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High Energy Astrophysics

High energy Astrophysics studies the most energetic phenomena in the Cosmos. This field of research lays at the boundary between Particle Physics, Astrophysics and Cosmology. In the last 30 years High Energy Astrophysics had an outstanding development with the observation of Ultra High Energy Cosmic Rays and the birth of X-ray and gamma ray astronomy.  

The Gran Sasso Center for Astroparticle Physics (CFA) is deeply involved in both experimental and theoretical studies in High Energy Astrophysics promoting networking and collaborations among scientists. Through its three joint institutes: Gran Sasso National Laboratory, Physics Department of Rome Tor Vergata University and Physics Department of L'Aquila University, the CFA is involved in the main world leading experiments in the field of High Energy Astrophysics, in the following we will briefly describe some of these activities. 

The Pierre Auger Observatory, whose collaboration includes groups of the three CFA joint institutes, studies Ultra High energy Cosmic Rays (UHECR) the most energetic and rarest particles known in Nature. When these particles arrive to the earth atmosphere, interacting with the atmosphere nuclei, produce extensive air showers made of billions of secondary particles. The experimental devices of the Pierre Auger Observatory are able to detect such secondary particles determining the nature of the ultra-high-energy primary particle. While much progress has been made in nearly a century of research in understanding cosmic rays with low and moderate energies, those with ultra-high energies remain a mystery. Particularly important is the possibility of determining the acceleration sites of UHECR, this discovery will open a new field of research, namely Particle Astronomy, unveiling the nature of the most energetic phenomena in the Universe such as super-powerful cosmic explosions, huge black holes attracting stars to their violent death, collisions of galaxies, etc. 

The Space Mission Pamela, participated by the Physics Department and INFN of Rome Tor Vergata University, is focused on the study of cosmic radiation addressing several fundamental open questions of Astrophysics and Cosmology. In particular, through the detection of anti-particles Pamela could contribute to an indirect detection of Dark Matter, to the understanding of the absence of cosmological antimatter in the Universe, to the understanding of the origin and evolution of matter in our own galaxy. Pamela is a powerful particle identifier that uses a permanent magnet spectrometer with a variety of specialized detectors, is an instrument of extraordinary scientific potential that is measuring with unprecedented precision and sensitivity the abundance and energy spectra of cosmic rays electrons, positrons, antiprotons and light nuclei over a very large range of energy from 50 MeV to hundreds GeV, depending on the species.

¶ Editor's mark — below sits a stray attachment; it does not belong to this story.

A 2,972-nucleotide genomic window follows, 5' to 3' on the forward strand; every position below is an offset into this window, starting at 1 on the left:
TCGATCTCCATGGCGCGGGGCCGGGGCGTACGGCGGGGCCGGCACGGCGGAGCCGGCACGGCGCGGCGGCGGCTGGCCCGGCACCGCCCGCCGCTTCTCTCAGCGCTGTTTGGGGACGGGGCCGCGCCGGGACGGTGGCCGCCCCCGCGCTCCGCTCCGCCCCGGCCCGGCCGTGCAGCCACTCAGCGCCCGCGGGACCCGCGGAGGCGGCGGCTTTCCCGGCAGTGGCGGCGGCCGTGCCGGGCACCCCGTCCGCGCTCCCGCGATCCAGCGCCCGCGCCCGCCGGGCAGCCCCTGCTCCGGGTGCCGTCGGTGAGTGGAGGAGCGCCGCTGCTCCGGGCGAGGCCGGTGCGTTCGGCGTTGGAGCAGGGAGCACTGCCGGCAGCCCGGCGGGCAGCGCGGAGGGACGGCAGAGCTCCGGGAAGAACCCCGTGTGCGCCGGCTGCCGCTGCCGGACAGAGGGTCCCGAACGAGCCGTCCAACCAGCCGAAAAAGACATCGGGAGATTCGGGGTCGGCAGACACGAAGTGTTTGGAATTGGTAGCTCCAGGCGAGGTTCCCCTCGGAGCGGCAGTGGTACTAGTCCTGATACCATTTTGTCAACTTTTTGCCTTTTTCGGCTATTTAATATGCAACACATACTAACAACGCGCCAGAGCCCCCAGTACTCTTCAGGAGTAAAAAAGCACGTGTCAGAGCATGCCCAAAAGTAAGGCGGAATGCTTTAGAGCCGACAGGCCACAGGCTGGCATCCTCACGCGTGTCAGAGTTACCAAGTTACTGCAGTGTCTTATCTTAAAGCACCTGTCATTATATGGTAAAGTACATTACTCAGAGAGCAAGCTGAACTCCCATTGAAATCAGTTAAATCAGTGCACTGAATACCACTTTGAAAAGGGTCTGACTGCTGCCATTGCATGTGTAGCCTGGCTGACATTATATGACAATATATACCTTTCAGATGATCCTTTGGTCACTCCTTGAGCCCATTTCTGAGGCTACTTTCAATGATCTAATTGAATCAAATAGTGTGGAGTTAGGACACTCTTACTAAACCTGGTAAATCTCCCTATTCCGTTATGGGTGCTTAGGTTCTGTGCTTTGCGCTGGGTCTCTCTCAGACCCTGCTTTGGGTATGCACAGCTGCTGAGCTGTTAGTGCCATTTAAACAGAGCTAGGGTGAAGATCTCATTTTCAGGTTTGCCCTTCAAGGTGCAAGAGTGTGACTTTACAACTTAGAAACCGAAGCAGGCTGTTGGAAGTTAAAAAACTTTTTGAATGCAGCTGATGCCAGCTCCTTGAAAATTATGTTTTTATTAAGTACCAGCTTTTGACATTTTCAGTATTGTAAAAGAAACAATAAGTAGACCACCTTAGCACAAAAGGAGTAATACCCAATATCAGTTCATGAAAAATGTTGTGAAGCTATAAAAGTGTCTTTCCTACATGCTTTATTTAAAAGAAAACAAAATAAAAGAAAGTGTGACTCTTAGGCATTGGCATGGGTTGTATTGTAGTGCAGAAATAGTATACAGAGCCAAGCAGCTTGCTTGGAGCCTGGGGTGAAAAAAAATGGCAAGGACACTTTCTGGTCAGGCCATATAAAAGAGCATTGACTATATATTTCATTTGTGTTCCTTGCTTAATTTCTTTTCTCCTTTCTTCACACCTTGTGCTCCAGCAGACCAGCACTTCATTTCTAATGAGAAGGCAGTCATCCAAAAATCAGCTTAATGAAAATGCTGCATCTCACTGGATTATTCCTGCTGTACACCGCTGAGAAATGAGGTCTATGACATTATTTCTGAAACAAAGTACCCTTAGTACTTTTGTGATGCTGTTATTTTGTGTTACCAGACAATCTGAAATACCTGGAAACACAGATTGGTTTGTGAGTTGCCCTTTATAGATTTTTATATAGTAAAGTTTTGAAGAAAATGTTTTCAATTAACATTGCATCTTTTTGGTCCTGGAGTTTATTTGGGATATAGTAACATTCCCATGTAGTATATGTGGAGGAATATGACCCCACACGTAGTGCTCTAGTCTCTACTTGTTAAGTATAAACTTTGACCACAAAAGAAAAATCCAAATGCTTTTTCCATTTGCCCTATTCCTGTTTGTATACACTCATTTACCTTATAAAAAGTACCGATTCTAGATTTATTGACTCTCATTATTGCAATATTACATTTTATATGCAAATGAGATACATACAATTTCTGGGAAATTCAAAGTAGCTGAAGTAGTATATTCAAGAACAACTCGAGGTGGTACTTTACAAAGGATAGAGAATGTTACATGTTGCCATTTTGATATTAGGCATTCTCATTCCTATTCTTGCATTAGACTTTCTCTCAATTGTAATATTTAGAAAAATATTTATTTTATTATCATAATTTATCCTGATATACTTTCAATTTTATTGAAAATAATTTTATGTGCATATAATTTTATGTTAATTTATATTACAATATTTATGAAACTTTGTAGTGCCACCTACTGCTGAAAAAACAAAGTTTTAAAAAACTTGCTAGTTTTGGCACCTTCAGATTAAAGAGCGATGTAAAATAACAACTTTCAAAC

The Fermi mission, participated by the Physics Department and INFN of Rome Tor Vergata University, is devoted to the study of gamma radiation, a radiation billions of times more energetic than the type of light visible to our eyes. The detection of gamma radiation is of paramount importance in the study of several exotic phenomena in the Universe, some of which can generate almost inconceivable amount of energy. In particular, super-massive black holes, merging neutron stars, streams of hot gas moving close to the speed of light and many others are all phenomena that imply an emission of gamma radiation. What is happening to produce these emissions? What happens to the surrounding environment near these phenomena? How will studying these energetic objects add to our understanding of the very nature of the Universe and how it behaves? The Fermi Gamma-ray Space Telescope, formerly GLAST, opened this high-energy world to exploration and will help us to answer these fundamental questions.

 


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